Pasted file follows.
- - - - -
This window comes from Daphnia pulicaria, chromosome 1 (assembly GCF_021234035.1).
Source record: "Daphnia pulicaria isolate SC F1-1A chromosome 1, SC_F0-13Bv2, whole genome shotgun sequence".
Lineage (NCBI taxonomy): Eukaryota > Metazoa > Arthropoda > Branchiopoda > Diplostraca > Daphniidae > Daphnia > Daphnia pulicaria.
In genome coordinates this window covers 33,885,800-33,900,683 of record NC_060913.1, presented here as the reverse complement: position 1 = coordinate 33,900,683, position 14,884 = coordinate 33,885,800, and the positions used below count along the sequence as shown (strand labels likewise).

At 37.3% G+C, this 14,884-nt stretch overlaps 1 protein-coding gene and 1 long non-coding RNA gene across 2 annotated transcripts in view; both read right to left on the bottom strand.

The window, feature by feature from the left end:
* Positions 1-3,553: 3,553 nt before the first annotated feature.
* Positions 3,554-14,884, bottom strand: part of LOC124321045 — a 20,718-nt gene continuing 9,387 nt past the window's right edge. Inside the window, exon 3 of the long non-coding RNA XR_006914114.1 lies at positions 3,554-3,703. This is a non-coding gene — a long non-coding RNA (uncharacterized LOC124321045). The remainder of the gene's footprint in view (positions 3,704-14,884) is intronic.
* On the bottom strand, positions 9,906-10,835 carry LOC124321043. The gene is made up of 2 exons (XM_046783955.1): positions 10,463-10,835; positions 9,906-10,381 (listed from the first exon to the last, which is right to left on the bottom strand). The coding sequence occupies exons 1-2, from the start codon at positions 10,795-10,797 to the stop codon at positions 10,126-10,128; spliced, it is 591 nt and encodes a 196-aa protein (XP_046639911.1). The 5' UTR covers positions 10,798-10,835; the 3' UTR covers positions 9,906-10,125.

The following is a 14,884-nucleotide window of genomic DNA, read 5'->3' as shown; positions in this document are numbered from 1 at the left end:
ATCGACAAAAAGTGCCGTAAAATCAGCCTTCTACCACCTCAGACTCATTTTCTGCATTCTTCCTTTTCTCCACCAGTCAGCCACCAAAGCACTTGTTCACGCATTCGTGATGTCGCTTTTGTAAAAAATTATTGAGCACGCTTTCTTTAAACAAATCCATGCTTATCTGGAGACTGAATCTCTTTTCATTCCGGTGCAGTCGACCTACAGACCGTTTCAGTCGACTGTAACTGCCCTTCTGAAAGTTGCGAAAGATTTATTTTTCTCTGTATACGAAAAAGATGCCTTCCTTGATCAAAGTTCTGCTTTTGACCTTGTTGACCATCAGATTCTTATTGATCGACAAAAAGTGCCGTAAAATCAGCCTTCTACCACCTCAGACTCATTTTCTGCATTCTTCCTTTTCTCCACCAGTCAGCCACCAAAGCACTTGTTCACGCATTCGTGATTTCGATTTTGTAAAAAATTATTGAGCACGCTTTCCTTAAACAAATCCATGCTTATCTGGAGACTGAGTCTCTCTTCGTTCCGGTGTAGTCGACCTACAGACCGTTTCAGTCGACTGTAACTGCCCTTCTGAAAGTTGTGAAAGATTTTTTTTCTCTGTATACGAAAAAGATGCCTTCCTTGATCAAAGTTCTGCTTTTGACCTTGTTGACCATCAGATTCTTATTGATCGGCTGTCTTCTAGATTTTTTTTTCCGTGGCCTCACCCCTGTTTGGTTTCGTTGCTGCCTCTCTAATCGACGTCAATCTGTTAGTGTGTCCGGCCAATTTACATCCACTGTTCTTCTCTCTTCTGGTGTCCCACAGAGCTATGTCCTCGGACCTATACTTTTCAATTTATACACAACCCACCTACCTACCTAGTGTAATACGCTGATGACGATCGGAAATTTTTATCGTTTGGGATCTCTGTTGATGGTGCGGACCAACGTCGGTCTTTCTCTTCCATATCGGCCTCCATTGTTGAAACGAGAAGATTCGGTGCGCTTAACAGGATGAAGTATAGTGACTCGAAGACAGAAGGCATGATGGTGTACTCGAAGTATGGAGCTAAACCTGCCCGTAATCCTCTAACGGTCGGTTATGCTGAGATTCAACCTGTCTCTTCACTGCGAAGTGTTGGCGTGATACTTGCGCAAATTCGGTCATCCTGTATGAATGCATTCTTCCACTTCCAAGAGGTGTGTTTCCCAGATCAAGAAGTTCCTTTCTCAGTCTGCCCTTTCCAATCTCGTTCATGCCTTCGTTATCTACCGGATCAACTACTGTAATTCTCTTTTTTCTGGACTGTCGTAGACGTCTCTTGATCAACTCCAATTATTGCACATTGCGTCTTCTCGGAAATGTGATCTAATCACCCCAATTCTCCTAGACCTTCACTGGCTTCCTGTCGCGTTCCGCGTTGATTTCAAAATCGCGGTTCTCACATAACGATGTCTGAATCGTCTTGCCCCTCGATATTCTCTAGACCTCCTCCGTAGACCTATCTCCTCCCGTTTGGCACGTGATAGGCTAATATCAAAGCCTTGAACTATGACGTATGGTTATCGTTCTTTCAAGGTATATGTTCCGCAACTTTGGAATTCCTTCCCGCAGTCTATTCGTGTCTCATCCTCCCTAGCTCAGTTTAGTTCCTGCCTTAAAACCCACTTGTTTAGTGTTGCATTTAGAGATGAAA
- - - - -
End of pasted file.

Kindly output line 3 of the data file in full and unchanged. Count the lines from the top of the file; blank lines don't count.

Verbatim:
Lineage (NCBI taxonomy): Eukaryota > Metazoa > Arthropoda > Branchiopoda > Diplostraca > Daphniidae > Daphnia > Daphnia pulicaria.